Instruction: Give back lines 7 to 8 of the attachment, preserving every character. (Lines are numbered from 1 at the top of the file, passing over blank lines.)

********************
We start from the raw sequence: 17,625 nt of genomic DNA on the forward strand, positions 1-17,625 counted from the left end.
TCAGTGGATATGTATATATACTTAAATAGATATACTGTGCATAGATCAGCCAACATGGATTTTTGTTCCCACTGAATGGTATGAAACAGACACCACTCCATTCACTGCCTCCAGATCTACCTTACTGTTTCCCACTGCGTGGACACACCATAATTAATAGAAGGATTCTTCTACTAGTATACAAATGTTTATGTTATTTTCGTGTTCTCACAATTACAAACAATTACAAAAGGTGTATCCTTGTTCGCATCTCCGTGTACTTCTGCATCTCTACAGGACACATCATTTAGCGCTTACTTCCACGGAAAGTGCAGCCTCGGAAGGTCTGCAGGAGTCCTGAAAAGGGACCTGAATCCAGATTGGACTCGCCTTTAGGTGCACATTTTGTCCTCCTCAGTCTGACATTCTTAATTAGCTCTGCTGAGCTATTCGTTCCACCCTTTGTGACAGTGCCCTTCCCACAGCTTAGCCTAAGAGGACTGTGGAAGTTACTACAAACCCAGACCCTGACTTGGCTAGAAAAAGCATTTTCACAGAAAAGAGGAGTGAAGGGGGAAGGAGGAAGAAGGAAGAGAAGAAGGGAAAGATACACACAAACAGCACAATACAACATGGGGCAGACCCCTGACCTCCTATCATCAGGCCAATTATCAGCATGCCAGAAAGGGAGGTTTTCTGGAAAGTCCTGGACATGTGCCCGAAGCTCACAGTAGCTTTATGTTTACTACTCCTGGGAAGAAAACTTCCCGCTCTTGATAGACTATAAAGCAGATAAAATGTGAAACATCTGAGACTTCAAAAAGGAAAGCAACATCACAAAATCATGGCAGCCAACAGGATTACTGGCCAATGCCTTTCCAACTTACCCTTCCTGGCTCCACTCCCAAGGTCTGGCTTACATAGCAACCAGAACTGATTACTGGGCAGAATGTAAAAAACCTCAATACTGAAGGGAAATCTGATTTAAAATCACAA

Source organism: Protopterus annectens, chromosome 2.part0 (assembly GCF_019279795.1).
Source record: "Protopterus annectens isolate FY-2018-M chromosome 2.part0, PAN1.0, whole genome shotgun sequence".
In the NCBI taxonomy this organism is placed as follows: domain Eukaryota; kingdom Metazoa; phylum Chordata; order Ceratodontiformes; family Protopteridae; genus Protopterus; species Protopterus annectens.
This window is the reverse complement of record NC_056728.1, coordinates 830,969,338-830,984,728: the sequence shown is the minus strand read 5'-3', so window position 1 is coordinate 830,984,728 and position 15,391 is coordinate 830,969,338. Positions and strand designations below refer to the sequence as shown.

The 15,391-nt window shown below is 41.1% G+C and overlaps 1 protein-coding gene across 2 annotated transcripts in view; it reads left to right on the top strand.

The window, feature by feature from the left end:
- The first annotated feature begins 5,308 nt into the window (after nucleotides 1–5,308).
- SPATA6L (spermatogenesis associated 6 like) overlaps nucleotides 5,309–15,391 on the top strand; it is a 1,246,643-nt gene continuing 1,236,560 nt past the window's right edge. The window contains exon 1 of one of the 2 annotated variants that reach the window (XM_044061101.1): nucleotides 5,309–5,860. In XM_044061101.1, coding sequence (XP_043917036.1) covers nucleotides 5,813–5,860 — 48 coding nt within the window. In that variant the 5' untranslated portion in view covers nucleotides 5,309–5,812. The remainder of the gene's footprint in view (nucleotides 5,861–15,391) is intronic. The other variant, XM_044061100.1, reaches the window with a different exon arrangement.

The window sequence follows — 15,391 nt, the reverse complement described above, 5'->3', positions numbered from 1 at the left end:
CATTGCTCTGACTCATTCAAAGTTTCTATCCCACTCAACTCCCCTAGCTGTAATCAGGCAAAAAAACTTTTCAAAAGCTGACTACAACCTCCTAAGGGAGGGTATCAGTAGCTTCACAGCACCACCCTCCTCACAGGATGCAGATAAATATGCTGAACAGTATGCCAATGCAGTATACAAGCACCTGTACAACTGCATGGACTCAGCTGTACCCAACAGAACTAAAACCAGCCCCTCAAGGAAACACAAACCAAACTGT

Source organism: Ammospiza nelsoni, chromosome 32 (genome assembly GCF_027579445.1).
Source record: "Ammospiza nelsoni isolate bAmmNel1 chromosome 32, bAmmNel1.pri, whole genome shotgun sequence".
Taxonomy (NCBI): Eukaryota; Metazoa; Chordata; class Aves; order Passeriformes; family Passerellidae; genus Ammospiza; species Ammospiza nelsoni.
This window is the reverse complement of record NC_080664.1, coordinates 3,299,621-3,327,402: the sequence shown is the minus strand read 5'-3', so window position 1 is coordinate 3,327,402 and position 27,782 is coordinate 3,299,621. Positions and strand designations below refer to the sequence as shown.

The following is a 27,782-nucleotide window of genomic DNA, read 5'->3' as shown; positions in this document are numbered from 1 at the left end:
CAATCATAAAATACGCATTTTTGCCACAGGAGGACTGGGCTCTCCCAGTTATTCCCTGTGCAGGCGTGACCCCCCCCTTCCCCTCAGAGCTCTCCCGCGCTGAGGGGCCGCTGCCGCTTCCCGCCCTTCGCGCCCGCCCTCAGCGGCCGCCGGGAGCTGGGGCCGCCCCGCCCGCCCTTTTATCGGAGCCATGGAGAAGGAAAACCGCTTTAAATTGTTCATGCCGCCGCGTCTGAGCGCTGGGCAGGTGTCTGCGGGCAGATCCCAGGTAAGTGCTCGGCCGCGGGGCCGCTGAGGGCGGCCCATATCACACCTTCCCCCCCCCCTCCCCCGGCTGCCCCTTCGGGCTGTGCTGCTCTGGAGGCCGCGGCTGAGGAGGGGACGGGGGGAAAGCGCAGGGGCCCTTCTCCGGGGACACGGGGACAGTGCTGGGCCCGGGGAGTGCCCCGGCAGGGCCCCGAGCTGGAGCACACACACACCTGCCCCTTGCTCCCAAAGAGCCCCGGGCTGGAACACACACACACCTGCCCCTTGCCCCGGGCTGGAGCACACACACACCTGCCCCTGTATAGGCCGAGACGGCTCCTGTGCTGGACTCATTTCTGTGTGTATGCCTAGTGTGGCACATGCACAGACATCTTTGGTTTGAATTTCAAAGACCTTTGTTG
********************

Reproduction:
The 15,391-nt window shown below is 41.1% G+C and overlaps 1 protein-coding gene across 2 annotated transcripts in view; it reads left to right on the top strand.

The window, feature by feature from the left end: